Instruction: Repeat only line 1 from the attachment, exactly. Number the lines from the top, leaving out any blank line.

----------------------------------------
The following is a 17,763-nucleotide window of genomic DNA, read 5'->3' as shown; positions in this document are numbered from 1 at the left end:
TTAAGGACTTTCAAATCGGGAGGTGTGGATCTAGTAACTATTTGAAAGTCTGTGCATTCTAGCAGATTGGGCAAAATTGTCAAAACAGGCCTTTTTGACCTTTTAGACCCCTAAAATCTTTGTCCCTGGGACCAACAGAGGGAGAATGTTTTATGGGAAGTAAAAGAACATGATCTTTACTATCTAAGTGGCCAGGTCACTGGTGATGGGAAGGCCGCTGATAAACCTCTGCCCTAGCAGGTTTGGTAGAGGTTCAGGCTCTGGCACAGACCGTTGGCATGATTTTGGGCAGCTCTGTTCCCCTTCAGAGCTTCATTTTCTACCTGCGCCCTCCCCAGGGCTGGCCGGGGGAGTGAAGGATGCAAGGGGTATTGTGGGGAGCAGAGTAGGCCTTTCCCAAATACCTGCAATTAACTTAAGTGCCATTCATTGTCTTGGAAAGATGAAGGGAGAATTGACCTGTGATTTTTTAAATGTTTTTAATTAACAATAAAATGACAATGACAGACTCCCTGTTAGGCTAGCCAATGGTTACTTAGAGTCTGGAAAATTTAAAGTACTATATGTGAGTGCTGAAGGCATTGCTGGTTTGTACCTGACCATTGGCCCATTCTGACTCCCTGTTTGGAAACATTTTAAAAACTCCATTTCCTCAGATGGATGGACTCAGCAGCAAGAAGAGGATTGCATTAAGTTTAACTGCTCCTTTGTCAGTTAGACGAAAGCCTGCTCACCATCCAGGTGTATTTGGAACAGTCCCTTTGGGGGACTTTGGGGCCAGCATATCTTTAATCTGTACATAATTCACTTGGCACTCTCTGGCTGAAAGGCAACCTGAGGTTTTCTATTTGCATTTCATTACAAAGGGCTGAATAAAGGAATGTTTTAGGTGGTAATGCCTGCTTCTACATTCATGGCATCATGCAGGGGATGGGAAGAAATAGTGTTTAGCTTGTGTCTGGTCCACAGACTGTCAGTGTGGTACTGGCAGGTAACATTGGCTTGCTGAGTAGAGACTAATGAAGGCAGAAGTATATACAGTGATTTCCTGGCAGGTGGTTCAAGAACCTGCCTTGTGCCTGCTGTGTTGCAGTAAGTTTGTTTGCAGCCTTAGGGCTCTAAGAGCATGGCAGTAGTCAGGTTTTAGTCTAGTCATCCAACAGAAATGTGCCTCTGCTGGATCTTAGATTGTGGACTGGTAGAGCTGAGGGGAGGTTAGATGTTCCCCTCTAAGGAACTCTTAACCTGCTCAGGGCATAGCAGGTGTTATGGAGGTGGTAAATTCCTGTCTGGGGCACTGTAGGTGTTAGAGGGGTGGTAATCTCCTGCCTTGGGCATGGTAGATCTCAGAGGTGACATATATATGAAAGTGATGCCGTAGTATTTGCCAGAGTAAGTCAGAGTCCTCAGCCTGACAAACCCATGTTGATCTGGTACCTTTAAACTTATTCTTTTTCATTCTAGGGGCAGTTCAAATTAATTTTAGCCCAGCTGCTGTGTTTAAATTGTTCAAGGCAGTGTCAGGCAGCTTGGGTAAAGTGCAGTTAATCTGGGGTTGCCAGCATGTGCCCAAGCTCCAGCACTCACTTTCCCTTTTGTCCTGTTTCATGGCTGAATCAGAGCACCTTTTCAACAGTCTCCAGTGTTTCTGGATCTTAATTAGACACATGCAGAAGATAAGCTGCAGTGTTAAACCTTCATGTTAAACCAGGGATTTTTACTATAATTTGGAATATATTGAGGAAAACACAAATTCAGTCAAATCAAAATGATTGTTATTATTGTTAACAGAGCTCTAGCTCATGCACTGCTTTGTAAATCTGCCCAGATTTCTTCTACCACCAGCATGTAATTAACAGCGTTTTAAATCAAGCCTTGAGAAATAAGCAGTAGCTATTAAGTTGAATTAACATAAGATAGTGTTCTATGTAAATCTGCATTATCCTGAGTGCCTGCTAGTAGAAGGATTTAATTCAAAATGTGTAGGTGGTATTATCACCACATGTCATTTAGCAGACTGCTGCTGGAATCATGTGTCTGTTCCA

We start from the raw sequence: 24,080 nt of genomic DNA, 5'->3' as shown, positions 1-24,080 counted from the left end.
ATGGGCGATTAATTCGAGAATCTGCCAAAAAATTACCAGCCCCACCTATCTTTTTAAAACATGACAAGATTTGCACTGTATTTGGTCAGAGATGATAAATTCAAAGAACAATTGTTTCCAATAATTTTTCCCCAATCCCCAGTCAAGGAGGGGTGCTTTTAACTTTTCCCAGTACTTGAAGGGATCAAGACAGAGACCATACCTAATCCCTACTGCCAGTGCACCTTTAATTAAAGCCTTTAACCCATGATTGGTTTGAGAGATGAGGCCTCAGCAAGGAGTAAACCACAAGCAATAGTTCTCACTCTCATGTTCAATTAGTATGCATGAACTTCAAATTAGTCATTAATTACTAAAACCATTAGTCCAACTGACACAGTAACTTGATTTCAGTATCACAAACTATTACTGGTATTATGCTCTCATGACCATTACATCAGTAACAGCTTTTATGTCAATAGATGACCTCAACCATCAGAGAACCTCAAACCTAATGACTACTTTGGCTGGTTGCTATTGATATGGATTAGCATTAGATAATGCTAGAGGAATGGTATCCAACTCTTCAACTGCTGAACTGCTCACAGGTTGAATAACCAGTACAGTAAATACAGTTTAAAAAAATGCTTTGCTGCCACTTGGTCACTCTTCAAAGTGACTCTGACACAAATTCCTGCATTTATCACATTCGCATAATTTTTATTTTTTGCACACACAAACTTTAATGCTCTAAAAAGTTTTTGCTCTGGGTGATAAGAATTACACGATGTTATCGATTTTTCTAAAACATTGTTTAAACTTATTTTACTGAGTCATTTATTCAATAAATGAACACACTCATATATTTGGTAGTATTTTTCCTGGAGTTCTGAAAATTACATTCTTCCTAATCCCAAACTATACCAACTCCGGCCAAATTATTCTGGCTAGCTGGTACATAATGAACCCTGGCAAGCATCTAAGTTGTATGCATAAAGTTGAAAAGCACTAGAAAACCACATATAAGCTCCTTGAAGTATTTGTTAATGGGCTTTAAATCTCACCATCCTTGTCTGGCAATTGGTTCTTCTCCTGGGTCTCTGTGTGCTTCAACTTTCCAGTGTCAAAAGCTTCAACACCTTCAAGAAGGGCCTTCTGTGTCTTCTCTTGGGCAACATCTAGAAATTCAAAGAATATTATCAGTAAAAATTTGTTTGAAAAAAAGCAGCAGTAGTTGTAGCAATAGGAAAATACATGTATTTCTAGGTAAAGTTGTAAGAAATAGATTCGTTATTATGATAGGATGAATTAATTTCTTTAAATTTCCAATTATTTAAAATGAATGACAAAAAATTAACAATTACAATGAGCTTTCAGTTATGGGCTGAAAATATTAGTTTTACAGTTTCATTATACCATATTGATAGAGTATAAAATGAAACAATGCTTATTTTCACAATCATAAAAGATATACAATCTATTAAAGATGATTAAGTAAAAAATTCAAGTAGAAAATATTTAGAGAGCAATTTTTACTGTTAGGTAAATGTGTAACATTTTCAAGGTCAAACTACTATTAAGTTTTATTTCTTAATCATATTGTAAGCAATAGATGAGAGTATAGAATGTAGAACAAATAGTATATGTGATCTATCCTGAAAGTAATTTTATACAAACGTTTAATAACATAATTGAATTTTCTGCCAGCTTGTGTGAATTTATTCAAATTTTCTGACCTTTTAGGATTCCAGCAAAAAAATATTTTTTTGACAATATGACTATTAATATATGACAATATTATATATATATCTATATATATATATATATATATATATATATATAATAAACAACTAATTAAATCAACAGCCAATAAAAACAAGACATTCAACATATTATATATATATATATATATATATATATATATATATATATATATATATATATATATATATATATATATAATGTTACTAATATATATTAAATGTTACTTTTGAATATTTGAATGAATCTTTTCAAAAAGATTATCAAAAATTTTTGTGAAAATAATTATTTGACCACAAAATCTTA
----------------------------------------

The following is a 17,763-nucleotide window of genomic DNA, read 5'->3' as shown; positions in this document are numbered from 1 at the left end: